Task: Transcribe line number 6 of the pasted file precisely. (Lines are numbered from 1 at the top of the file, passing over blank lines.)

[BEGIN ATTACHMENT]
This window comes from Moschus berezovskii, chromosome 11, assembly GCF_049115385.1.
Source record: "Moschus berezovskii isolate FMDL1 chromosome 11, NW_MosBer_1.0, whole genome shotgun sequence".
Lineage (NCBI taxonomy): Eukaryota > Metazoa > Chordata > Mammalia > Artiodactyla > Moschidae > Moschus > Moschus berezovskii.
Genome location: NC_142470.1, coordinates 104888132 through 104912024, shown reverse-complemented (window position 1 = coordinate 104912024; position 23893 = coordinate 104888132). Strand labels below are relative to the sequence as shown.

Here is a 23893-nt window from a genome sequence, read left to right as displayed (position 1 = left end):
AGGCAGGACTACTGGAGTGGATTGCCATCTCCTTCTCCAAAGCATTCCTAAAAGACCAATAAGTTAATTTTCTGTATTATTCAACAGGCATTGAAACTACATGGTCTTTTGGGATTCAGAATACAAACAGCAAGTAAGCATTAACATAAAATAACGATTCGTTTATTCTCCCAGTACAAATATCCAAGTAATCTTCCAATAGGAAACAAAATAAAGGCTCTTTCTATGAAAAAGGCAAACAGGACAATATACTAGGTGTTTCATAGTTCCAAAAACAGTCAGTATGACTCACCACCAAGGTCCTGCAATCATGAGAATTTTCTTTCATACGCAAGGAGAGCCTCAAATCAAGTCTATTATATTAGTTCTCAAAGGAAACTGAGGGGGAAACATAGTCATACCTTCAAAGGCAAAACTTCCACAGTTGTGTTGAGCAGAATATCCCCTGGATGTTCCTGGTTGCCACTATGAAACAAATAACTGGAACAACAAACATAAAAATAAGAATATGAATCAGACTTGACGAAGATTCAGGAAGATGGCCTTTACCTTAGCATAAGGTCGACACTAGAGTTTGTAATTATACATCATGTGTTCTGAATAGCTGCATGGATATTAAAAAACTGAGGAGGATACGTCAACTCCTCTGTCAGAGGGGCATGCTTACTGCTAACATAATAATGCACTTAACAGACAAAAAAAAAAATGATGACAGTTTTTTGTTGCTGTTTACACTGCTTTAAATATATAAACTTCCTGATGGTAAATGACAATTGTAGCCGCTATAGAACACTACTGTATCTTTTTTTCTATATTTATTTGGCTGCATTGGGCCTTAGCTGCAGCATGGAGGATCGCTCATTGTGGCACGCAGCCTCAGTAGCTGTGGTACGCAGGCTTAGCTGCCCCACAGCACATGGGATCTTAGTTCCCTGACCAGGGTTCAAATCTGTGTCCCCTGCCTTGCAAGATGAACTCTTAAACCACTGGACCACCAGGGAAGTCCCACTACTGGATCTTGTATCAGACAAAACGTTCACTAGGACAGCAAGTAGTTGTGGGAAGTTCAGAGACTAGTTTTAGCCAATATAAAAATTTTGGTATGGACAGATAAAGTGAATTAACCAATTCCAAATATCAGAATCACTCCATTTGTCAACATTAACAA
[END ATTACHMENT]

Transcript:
AGGCAGGACTACTGGAGTGGATTGCCATCTCCTTCTCCAAAGCATTCCTAAAAGACCAATAAGTTAATTTTCTGTATTATTCAACAGGCATTGAAACTACATGGTCTTTTGGGATTCAGAATACAAACAGCAAGTAAGCATTAACATAAAATAACGATTCGTTTATTCTCCCAGTACAAATATCCAAGTAATCTTCCAATAGGAAACAAAATAAAGGCTCTTTCTATGAAAAAGGCAAACAGGACAATATACTAGGTGTTTCATAGTTCCAAAAACAGTCAGTATGACTCACCACCAAGGTCCTGCAATCATGAGAATTTTCTTTCATACGCAAGGAGAGCCTCAAATCAAGTCTATTATATTAGTTCTCAAAGGAAACTGAGGGGGAAACATAGTCATACCTTCAAAGGCAAAACTTCCACAGTTGTGTTGAGCAGAATATCCCCTGGATGTTCCTGGTTGCCACTATGAAACAAATAACTGGAACAACAAACATAAAAATAAGAATATGAATCAGACTTGACGAAGATTCAGGAAGATGGCCTTTACCTTAGCATAAGGTCGACACTAGAGTTTGTAATTATACATCATGTGTTCTGAATAGCTGCATGGATATTAAAAAACTGAGGAGGATACGTCAACTCCTCTGTCAGAGGGGCATGCTTACTGCTAACATAATAATGCACTTAACAGACAAAAAAAAAAATGATGACAGTTTTTTGTTGCTGTTTACACTGCTTTAAATATATAAACTTCCTGATGGTAAATGACAATTGTAGCCGCTATAGAACACTACTGTATCTTTTTTTCTATATTTATTTGGCTGCATTGGGCCTTAGCTGCAGCATGGAGGATCGCTCATTGTGGCACGCAGCCTCAGTAGCTGTGGTACGCAGGCTTAGCTGCCCCACAGCACATGGGATCTTAGTTCCCTGACCAGGGTTCAAATCTGTGTCCCCTGCCTTGCAAGATGAACTCTTAAACCACTGGACCACCAGGGAAGTCCCACTACTGGATCTTGTATCAGACAAAACGTTCACTAGGACAGCAAGTAGTTGTGGGAAGTTCAGAGACTAGTTTTAGCCAATATAAAAATTTTGGTATGGACAGATAAAGTGAATTAACCAATTCCAAATATCAGAATCACTCCATTTGTCAACATTAACAA